What is Humanin?
Humanin is a micro-peptide and consists of a three-turn alpha-helix. It also has an asymmetrical structure. The number of amino acids comprising the peptide chain depends on the peptide site. It consists of 21 amino acids produced in mitochondria, and 24 amino acids are made in the cell’s cytosol.
Mitochondria are the cell’s powerhouse and play complex roles in energy production, cellular signaling, and metabolism. Earlier, the mitochondria’s function, maintenance, and biogenesis were assumed to be controlled by the Nucleus. However, newer studies have demonstrated that few mitochondria possess a genomic sequence of their own, which can be translated into some proteins, which may affect the Nucleus’s genomic expression.
Research done on the genomic sequence of mitochondria has shown that the rRNA possesses Open Reading Frames (ORFs), which can be transcribed and eventually translated into small peptides, which include biological activity. These peptides comprise Humanin (HN), Small Humanin-Like Peptides 1-6 (SHLPs), and Mitochondrial ORF-encoded peptide (MOTS-c). These peptides bind to specific receptors both in and out of the cells and exert various biological effects.
Studies have postulated that the detectable concentration of Humanin in skeletal muscles, hypothalamus, and cortex decline progressively with advancing age in mice and humans. Therefore, Humanin can be considered a biomarker of age. Humanin has many biological functions that include cytoprotective and metabolic roles. The cytoprotective roles include protection against oxidative stress and injury, anti-inflammatory responses, neuroprotection, and cardio-protection. The metabolic protection roles involve metabolic hemostasis, ATP production, reduction in visceral fat, and glucose-stimulated insulin secretion.
Just like the process of aging affects all other structural and functional properties of the body, it affects the heart. It occurs in a histological change in the heart by fibrosis. Myocardial fibrosis can appear either as an age-related physiological change or due to various pathological phenomena such as Myocardial Infarction and ischemic reperfusion injury. This contributes to cardiac dysfunction. It affects both systolic and diastolic function and eventually progresses to heart failure. The number of fibroblast cells present in cardiac tissue directly correlates with the age of the heart tissue. While considering its ratio to the cardiac striated cells present, this factor shows the extent of age-related degenerative change present in the heart. These fibroblasts lead to the secretion of extracellular matrix proteins such a collagen type 1 that favors fibrosis.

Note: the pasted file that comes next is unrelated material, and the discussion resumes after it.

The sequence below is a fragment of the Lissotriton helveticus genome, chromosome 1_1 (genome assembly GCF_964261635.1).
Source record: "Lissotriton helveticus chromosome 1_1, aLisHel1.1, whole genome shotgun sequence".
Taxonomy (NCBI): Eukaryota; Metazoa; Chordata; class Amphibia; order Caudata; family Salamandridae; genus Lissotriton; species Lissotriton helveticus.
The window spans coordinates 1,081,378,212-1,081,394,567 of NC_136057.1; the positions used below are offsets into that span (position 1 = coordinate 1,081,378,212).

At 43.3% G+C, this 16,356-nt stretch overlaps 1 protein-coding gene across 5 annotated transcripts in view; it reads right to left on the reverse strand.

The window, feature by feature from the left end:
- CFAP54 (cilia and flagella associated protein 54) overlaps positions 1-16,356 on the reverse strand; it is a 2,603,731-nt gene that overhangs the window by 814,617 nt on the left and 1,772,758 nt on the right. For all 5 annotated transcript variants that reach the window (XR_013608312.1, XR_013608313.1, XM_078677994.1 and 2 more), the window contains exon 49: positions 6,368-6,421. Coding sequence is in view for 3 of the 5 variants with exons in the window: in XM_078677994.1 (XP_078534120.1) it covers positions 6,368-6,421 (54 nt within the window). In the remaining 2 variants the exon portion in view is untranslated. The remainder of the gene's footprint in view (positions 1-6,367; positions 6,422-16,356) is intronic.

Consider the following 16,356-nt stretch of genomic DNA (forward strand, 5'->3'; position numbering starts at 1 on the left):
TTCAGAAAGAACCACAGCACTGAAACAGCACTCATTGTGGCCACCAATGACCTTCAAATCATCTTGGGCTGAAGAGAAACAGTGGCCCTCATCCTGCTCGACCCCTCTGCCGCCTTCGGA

Humanin – Mechanism of Action
The studies have suggested that Humanin exerts its cardioprotective effects by activating the AKT/GSK-3 beta (Glycogen Synthase Kinase) pathway. Humanin also alters the pro-apoptotic factors in the cardiac fibers and prevents cell death. It starts and downregulates varying pathways depending upon the site of action and the type of pathology.
Other factors responsible for causing fibrosis in the heart are FGF-2 (Fibroblast Growth Factor-2), MMP-2 (Matrix Metalloproteinase-2), and Transforming Growth Factor-beta (TGF-beta). These factors tend to increase in the cardiac tissue as age progresses. Studies have confirmed the role of Humanin to attenuate the effect of them all.
Another mechanism associated with age-related cardiac tissue deterioration involves the damage caused by Reactive Oxidative Species (ROS). Excessive Reactive Oxidative Species cause deterioration of the Antioxidant Defense System by depolarizing the mitochondrial membrane. It leads to ATP (Adenosine Triphosphate) hydrolysis and causes swelling of the mitochondria. This causes rupture of the outer membrane of mitochondria and eventually the release of pro-apoptotic proteins in the cytosol. Humanin induces enzymes and various small non-enzymatic molecules that lead to an overall reduction of the oxidative stress caused by Reactive Oxygen Species (ROS).
A study performed on aged rats has postulated that chronic administration of exogenous humanin ameliorates myocardial fibrosis and apoptosis. This study indicated an increase in the ratio of cardiac fibers to fibroblasts. It was measured in the percentage of each cell present in a random field chosen after immunofluorescence staining of the cardiac tissue. Picrosirius red staining of the cardiac tissue demonstrated a decrease in the collagen content of the heart tissue, which is a marker of tissue age. Long-term supplementation with humanin has proven to reduce fibroblast proliferation and downregulate the expression of Fibroblast Growth Factor-2 (FGF-2), Matrix Metalloproteinase-2 (MMP-2), and Transforming Growth Factor-beta 1 (TGF-beta 1). It has also been shown to suppress pro-apoptotic factors in the cardiac tissue.
To conclude, the use of Humanin can be a breakthrough in easing cardiac function in a physiologically or a pathologically compromised heart.
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